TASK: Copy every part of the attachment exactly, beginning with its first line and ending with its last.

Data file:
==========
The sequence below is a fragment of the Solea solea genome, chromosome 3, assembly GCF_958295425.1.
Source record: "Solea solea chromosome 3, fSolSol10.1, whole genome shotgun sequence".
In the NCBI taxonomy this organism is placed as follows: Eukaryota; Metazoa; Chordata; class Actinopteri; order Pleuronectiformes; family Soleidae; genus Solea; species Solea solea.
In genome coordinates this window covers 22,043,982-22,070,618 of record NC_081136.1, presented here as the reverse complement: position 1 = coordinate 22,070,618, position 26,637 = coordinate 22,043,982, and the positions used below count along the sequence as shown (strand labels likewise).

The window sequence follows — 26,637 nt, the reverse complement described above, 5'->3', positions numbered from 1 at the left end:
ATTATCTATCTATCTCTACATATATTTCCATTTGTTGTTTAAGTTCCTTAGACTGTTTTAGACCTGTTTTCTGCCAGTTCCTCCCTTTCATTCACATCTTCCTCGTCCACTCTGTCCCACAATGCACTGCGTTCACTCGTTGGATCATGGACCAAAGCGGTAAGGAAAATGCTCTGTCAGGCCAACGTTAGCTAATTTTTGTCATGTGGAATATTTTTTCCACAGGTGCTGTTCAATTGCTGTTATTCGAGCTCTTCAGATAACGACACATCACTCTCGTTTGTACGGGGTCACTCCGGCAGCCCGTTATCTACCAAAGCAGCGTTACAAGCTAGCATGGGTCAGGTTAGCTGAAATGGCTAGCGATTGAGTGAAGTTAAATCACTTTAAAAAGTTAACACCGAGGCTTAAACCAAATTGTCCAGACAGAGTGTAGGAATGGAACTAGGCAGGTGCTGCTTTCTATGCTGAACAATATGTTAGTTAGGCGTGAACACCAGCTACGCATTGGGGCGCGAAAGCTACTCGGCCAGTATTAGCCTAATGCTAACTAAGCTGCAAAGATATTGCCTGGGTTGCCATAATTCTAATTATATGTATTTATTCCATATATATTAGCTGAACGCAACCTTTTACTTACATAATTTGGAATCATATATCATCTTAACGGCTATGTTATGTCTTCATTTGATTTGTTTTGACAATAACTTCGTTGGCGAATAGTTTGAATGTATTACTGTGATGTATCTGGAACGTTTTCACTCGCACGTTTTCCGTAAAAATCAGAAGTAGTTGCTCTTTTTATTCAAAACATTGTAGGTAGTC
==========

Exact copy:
The sequence below is a fragment of the Solea solea genome, chromosome 3, assembly GCF_958295425.1.
Source record: "Solea solea chromosome 3, fSolSol10.1, whole genome shotgun sequence".
In the NCBI taxonomy this organism is placed as follows: Eukaryota; Metazoa; Chordata; class Actinopteri; order Pleuronectiformes; family Soleidae; genus Solea; species Solea solea.
In genome coordinates this window covers 22,043,982-22,070,618 of record NC_081136.1, presented here as the reverse complement: position 1 = coordinate 22,070,618, position 26,637 = coordinate 22,043,982, and the positions used below count along the sequence as shown (strand labels likewise).

The window sequence follows — 26,637 nt, the reverse complement described above, 5'->3', positions numbered from 1 at the left end:
ATTATCTATCTATCTCTACATATATTTCCATTTGTTGTTTAAGTTCCTTAGACTGTTTTAGACCTGTTTTCTGCCAGTTCCTCCCTTTCATTCACATCTTCCTCGTCCACTCTGTCCCACAATGCACTGCGTTCACTCGTTGGATCATGGACCAAAGCGGTAAGGAAAATGCTCTGTCAGGCCAACGTTAGCTAATTTTTGTCATGTGGAATATTTTTTCCACAGGTGCTGTTCAATTGCTGTTATTCGAGCTCTTCAGATAACGACACATCACTCTCGTTTGTACGGGGTCACTCCGGCAGCCCGTTATCTACCAAAGCAGCGTTACAAGCTAGCATGGGTCAGGTTAGCTGAAATGGCTAGCGATTGAGTGAAGTTAAATCACTTTAAAAAGTTAACACCGAGGCTTAAACCAAATTGTCCAGACAGAGTGTAGGAATGGAACTAGGCAGGTGCTGCTTTCTATGCTGAACAATATGTTAGTTAGGCGTGAACACCAGCTACGCATTGGGGCGCGAAAGCTACTCGGCCAGTATTAGCCTAATGCTAACTAAGCTGCAAAGATATTGCCTGGGTTGCCATAATTCTAATTATATGTATTTATTCCATATATATTAGCTGAACGCAACCTTTTACTTACATAATTTGGAATCATATATCATCTTAACGGCTATGTTATGTCTTCATTTGATTTGTTTTGACAATAACTTCGTTGGCGAATAGTTTGAATGTATTACTGTGATGTATCTGGAACGTTTTCACTCGCACGTTTTCCGTAAAAATCAGAAGTAGTTGCTCTTTTTATTCAAAACATTGTAGGTAGTC